Ensemble is at the core of the training at Atlantic Acting School. This is best exemplified by Company class, when in the last year of conservatory, each graduating class forms their own theatre company under the supervision of Atlantic Theater Company. In Company class, you learn about how a theatre company is run and most importantly, you start to become one. That was how Floor Five Theatre Company was born.BWW Blog: A Path After Acting School from Atlantic Acting School Alum, Faculty Member Rachel Begelman June 18, 2019
Los Angeles is spread out, so it can feel lonely and isolating. Only people who are truly invested in you and your wellbeing will travel to meet you for a lunch or brunch. The distance and last minute nature of auditions makes this a flaky town by nature. If you have friends who are already in L.A. be prepared to travel to them to maintain your friendships. Bonus points: pick a neighborhood that is close to them or where you work or play to reduce travel time. If you do not know anyone in L.A., put yourself in a position to meet new people and invest in those who give you good vibes. Celebrate the people who are consistently able to meet up with you after an audition or work.BWW Blog: 'What's Good for the Body' from Atlantic Acting School's Renee Redding-Jones February 7, 2019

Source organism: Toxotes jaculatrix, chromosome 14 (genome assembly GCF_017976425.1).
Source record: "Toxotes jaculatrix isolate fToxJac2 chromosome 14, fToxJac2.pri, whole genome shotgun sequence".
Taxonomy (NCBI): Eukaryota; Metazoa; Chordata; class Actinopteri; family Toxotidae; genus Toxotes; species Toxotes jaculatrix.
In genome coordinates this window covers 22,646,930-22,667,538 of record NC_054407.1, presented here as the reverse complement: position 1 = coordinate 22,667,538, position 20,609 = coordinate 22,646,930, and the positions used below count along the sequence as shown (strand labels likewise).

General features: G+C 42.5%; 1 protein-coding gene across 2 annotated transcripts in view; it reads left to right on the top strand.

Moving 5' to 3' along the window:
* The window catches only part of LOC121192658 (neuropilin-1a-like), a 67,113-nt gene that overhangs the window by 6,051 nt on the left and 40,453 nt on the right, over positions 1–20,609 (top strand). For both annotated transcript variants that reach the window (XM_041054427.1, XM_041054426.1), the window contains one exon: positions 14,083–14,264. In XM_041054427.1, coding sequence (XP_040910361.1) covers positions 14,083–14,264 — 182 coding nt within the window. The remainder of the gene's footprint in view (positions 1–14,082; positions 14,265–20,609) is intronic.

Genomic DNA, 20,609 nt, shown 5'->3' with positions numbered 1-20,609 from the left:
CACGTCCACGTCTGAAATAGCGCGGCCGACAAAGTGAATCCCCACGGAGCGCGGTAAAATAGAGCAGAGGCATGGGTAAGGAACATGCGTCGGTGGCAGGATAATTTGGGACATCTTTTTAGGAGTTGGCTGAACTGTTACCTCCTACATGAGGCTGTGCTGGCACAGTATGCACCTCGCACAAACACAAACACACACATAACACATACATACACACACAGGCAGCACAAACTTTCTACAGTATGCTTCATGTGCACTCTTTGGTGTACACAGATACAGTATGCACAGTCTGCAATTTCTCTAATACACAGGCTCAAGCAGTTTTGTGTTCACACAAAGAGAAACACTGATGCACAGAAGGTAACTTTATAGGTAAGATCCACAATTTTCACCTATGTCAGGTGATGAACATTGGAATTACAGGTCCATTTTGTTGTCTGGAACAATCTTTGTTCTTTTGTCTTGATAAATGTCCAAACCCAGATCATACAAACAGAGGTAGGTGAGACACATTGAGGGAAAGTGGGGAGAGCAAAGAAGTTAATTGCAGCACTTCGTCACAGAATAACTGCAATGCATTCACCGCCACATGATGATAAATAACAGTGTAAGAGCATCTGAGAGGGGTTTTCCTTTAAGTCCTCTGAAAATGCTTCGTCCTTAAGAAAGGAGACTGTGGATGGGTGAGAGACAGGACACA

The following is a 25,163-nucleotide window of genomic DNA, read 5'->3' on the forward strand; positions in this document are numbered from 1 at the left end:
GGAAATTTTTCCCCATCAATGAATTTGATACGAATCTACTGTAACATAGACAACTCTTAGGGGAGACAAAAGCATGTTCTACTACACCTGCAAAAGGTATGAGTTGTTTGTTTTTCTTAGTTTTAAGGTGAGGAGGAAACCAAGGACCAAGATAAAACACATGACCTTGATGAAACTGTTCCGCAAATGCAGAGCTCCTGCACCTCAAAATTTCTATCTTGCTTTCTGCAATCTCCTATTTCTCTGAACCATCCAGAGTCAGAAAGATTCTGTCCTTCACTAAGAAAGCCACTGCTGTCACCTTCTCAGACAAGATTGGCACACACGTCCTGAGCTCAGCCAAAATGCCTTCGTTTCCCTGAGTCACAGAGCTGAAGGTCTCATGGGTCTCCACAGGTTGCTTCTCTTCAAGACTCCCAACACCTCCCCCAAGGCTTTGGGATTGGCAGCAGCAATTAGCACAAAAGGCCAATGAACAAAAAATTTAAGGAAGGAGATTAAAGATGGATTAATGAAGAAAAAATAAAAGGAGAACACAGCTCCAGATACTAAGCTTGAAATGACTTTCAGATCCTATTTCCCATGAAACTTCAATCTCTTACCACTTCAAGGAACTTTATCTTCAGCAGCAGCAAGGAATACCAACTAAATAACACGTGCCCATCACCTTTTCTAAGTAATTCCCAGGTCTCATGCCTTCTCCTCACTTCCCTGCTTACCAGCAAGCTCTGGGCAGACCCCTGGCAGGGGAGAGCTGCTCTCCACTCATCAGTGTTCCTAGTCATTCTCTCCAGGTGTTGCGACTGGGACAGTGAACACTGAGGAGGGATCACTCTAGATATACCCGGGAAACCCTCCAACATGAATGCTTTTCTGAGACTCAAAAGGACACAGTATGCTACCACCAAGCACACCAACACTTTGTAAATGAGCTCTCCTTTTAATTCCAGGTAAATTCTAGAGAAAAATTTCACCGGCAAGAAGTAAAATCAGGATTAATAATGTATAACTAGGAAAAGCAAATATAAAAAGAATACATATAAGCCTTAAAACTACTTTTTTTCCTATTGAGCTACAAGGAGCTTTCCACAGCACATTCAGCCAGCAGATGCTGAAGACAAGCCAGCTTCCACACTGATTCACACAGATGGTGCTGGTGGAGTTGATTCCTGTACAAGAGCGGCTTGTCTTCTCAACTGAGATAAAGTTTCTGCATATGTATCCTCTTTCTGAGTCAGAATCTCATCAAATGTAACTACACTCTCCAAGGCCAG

In the early stages of creating a role, one of the questions actors might ask is 'how does my character speak his/her/their lines?' Or 'does my character have an accent or dialect that's different from mine?' As a dialect coach, my job is to assist them in learning and perfecting various accents and dialects for theater, film, TV, and internet. Very often, just knowing where to get started in dialect study can be overwhelming; so here's Step 1.